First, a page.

The day of judging is a long day. The jury looks over all the entries anonymously. They do not know how the others vote. A majority vote, three or more picks, guarantees inclusion into the book. Then afterward, the jury gathers as a team and decides upon the silver and gold nominations and recipients for each of the eight categories.

The Spectrum 26 Call for Entries poster was done by Tyler Jacobson. I saw one of his pieces in a previous Spectrum that I loved. It has a lot of energy to it with a high fantasy feel. I inquired with Tyler if he was willing to make the new poster and only pointed out the piece that I liked as an example of the tone that I was looking for. I don’t like to art direct the artists for the poster, and usually do not see a preliminary of finished piece until it is turned in. I select people who are professionals and trust them to do the job.

The poster was designed by our very own Kathy Chu. Like with Tyler, I only gave her very minimal feedback regarding the tone, then trusted her to select a font and to do whatever she wanted. When I trust someone, I don’t look over their shoulder. I also like the idea that not everything is designed by me, nor is limited by my thinking. I like to stay fresh and that can only be done by welcoming the creativity of others into the mix.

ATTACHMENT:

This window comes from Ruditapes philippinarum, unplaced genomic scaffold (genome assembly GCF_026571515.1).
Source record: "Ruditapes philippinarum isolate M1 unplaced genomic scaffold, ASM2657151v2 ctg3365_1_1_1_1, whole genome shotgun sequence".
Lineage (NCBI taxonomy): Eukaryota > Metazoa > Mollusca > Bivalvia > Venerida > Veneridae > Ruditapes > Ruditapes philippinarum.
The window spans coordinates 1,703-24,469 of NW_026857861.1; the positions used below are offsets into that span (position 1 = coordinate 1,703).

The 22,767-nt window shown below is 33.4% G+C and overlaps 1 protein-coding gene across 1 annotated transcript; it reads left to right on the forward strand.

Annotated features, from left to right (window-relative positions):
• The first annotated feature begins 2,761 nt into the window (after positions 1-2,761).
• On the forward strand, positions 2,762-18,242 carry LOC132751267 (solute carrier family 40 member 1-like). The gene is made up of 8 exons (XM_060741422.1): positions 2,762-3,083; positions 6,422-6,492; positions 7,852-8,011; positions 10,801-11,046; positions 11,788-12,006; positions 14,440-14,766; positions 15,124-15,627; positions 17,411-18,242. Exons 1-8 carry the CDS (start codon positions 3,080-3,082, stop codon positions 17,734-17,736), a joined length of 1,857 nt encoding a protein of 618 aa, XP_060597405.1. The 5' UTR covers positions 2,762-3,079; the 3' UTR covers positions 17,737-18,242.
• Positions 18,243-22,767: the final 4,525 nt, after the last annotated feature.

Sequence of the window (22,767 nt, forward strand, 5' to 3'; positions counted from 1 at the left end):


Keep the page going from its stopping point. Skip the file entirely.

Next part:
As Spectrum 25 reaches the hands of fans and people throughout the industry I get to look at the Spectrum 26 entries as they arrive. We have a fabulous group who will be joining us for the judging event. They include Kei Acedera, Wesley Burt, Bobby Chiu, Edward Kinsella III, and Colin and Kristine Poole.

The Spectrum 26 Awards ceremony, which will be held on Saturday evening, March 30. The gala will be held at the historic Folly Theatre in Kansas City, Missouri, adjacent to the Kansas City Convention Center and will be open to all Planet Comicon and SFAL exhibitors, creators, guests and attendees. I hope you can join us!

Thanks for reading. Thank you to everyone who has supported Spectrum!

Enjoy,

John

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Text copyright © 2018 John Fleskes. Photos and videos © 2018 John Fleskes / Flesk Publications. Artwork © 2018 its respective artists. All Rights reserved.